The overall goal of this research proposal is to further elucidate the molecular mechanisms that underlie mTORC2 target specificity and their functional implications in the regulation of glucose homeostasis and ion balance, using biochemical, electrophysiological, metabolic, genetic and whole animal physiology techniques. The applicant for the K01 Mentored Career Development Award, Dr. Catherine E. Gleason, is currently a postdoctoral fellow in Dr. David Pearce's laboratory at UCSF. Dr. Gleason's long-term research goal is to study how metabolic signaling pathways intersect and influence pathways controlling various biological functions, notably ion balance by the kidney, for maintenance of physiological homeostasis. Dr. Gleason's long-term career goal is to establish an independent molecular physiology research program as a tenure-track investigator at an academic institution. SGK1 and Akt are highly related protein kinases that function as key mediators of the signaling pathways that control ion and metabolic homeostasis, respectively. Recently, mTORC2 was identified as the kinase responsible for activation of these kinases by phosphorylation of a critical, homologous residue in their hydrophobic motif (HM). Since, stimuli that induce mTORC2 activity, such as insulin and IGF1, trigger phosphorylation of both SGK1 and Akt, how mTORC2 is able to modulate activity of these related kinases in such a way that allows them to mediate distinct effects on electrolyte balance and energy metabolism is not understood. Notably, in addition to its well-established role in ion balance, the kidney also plays an important role in whole animal energy homeostasis due to its significant gluconeogenic capacity. It is unclear how the kidney is able to sort crosstalk from multiple signaling pathways to allow for appropriate, context-dependent regulation of its metabolic and ion balance functions. Thus, understanding the molecular dynamics surrounding mTORC2 selective activation of SGK1 and Akt, in vitro and in vivo, are open and important areas for investigation. Dr. Gleason will build on her background in metabolic physiology and signal transduction with additional training in the cellular and whole animal study of ion transport processes to address the mechanistic basis for mTORC2 specificity towards SGK1 vs. Akt and their functional implications at the cellular and whole animal levels through two specific aims: 1) Investigate the hormonal stimuli and/or cellular conditions that regulate mTORC2 specific activation of SGK1 vs. Akt. 2) Characterize the relative contributions of Akt and SGK1 towards renal glucose metabolism and ion balance in vivo. The training period provided by the K01 Mentored Career Development Award will provide Dr. Gleason with a comprehensive toolbox for her independent career investigating the intersections of metabolism with diverse signaling pathways in health and disease.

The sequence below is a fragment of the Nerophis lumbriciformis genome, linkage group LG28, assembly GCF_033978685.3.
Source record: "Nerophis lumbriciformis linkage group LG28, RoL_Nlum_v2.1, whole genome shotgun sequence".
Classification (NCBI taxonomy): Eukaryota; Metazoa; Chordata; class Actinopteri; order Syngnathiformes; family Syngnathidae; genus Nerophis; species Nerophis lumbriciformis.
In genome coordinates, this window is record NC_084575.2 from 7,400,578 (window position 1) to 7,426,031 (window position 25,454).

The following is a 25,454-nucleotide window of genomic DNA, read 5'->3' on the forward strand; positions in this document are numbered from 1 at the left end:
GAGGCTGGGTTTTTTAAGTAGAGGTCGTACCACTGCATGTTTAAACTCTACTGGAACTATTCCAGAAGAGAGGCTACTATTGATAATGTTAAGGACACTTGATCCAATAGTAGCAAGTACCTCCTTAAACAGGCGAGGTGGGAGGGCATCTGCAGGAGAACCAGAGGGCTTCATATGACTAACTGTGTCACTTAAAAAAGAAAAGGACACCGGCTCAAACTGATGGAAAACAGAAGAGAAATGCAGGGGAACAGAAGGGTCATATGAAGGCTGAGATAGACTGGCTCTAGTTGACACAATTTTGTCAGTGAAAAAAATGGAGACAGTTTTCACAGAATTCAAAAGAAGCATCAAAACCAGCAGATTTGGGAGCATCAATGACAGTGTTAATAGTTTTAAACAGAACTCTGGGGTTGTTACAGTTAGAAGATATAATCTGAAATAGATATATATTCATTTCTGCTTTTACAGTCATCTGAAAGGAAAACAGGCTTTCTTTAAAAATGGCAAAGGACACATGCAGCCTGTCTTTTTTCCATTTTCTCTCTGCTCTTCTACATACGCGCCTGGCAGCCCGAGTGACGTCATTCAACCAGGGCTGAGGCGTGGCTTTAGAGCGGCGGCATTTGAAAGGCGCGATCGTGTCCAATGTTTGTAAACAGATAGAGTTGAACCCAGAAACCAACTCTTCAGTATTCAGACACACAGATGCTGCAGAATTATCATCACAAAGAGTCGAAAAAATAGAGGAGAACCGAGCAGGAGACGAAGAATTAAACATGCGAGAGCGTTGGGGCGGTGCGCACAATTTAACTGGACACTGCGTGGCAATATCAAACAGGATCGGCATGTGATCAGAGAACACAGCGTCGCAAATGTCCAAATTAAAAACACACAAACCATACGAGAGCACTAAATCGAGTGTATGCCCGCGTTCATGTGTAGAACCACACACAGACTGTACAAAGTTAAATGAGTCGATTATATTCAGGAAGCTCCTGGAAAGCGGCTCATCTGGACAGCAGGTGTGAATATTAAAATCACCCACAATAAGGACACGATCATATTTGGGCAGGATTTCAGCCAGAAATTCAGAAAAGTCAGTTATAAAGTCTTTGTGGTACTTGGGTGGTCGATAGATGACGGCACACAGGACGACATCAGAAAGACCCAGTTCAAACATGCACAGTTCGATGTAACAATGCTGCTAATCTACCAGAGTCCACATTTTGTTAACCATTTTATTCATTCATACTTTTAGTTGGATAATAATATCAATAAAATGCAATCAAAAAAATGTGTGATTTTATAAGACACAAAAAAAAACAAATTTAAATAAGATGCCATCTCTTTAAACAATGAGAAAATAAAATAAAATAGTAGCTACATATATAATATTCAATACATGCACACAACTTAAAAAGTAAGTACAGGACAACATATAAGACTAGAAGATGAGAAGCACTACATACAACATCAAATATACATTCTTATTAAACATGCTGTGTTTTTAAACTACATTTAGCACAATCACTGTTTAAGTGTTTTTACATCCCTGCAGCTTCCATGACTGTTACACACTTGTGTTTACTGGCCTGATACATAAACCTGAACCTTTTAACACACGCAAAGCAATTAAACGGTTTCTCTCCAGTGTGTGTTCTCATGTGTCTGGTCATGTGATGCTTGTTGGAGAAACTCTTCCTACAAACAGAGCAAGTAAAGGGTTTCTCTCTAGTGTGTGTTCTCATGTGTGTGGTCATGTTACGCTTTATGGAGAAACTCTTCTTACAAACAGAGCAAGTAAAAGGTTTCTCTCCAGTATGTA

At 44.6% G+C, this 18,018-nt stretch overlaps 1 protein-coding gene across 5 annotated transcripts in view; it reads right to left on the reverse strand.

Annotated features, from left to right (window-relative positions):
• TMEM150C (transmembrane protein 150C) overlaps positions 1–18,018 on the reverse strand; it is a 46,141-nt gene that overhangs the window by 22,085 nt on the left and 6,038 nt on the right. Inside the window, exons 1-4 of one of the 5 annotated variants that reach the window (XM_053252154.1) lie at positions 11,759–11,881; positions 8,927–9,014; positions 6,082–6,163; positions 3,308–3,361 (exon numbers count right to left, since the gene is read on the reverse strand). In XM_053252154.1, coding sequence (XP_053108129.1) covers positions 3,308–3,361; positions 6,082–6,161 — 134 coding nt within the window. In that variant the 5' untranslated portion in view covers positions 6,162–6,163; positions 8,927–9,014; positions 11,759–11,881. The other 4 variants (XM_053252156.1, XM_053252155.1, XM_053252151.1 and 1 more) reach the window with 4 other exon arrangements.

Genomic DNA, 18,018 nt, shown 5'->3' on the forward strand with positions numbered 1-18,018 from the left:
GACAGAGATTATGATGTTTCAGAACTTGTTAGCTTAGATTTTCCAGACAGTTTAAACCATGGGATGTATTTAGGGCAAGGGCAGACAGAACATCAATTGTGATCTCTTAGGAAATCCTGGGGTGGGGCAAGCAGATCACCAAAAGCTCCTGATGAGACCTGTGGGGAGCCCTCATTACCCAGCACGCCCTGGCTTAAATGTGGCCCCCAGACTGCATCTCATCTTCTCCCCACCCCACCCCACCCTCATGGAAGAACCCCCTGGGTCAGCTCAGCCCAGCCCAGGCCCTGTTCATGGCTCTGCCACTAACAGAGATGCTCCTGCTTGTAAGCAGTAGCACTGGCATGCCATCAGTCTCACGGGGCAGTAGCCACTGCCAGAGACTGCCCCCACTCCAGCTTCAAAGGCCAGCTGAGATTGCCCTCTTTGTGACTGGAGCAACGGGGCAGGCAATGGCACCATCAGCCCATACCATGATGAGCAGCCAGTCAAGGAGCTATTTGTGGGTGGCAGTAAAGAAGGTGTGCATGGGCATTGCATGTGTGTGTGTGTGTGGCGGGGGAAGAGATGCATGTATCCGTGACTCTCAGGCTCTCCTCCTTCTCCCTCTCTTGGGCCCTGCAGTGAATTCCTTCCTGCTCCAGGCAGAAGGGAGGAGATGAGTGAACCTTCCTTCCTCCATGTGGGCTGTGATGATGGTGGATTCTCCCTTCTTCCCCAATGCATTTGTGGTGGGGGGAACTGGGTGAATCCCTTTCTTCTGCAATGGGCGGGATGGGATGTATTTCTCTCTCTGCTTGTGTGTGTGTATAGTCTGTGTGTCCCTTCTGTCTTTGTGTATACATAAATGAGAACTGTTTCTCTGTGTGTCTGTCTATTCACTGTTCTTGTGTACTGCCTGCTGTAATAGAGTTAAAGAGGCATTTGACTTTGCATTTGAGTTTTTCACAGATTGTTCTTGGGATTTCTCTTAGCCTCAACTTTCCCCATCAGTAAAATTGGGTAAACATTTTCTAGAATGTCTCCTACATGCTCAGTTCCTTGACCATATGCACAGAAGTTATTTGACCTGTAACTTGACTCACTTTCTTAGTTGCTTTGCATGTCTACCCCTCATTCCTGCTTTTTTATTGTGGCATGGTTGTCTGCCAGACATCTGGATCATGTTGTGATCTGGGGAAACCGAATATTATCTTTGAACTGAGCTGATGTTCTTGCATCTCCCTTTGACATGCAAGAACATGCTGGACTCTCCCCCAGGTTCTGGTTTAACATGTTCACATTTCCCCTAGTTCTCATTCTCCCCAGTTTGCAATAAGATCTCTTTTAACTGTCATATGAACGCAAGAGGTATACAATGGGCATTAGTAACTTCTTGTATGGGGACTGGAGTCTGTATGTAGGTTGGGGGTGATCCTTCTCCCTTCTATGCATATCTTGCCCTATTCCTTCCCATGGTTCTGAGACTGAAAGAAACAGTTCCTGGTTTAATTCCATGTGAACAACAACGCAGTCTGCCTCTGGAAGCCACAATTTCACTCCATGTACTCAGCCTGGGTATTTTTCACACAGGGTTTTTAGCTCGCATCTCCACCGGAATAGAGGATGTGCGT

Public Health Relevance

The association of hypertension and metabolic disease suggests an intersection of the signaling pathways that control ion balance and energy homeostasis. A potential node for integration of these pathways is the protein mTOR since it has recently been identified as a critical upstream regulator of the related proteins, SGK1 and Akt, primary mediators of the signaling pathways that control ion transport and glucose metabolism, respectively. This research proposal will contribute to a better understanding of the molecular mechanisms that govern mTOR substrate specificity and, therefore, to the development of novel therapies for hypertension and/or metabolic disorders.

National Institute of Health (NIH)
National Institute of Diabetes and Digestive and Kidney Diseases (NIDDK)
Research Scientist Development Award - Research & Training (K01)
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Kidney, Urologic and Hematologic Diseases D Subcommittee (DDK)
Program Officer
Rankin, Tracy L
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University of California San Francisco
Internal Medicine/Medicine
Schools of Medicine
San Francisco
United States
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Gleason, Catherine E; Frindt, Gustavo; Cheng, Chih-Jen et al. (2015) mTORC2 regulates renal tubule sodium uptake by promoting ENaC activity. J Clin Invest 125:117-28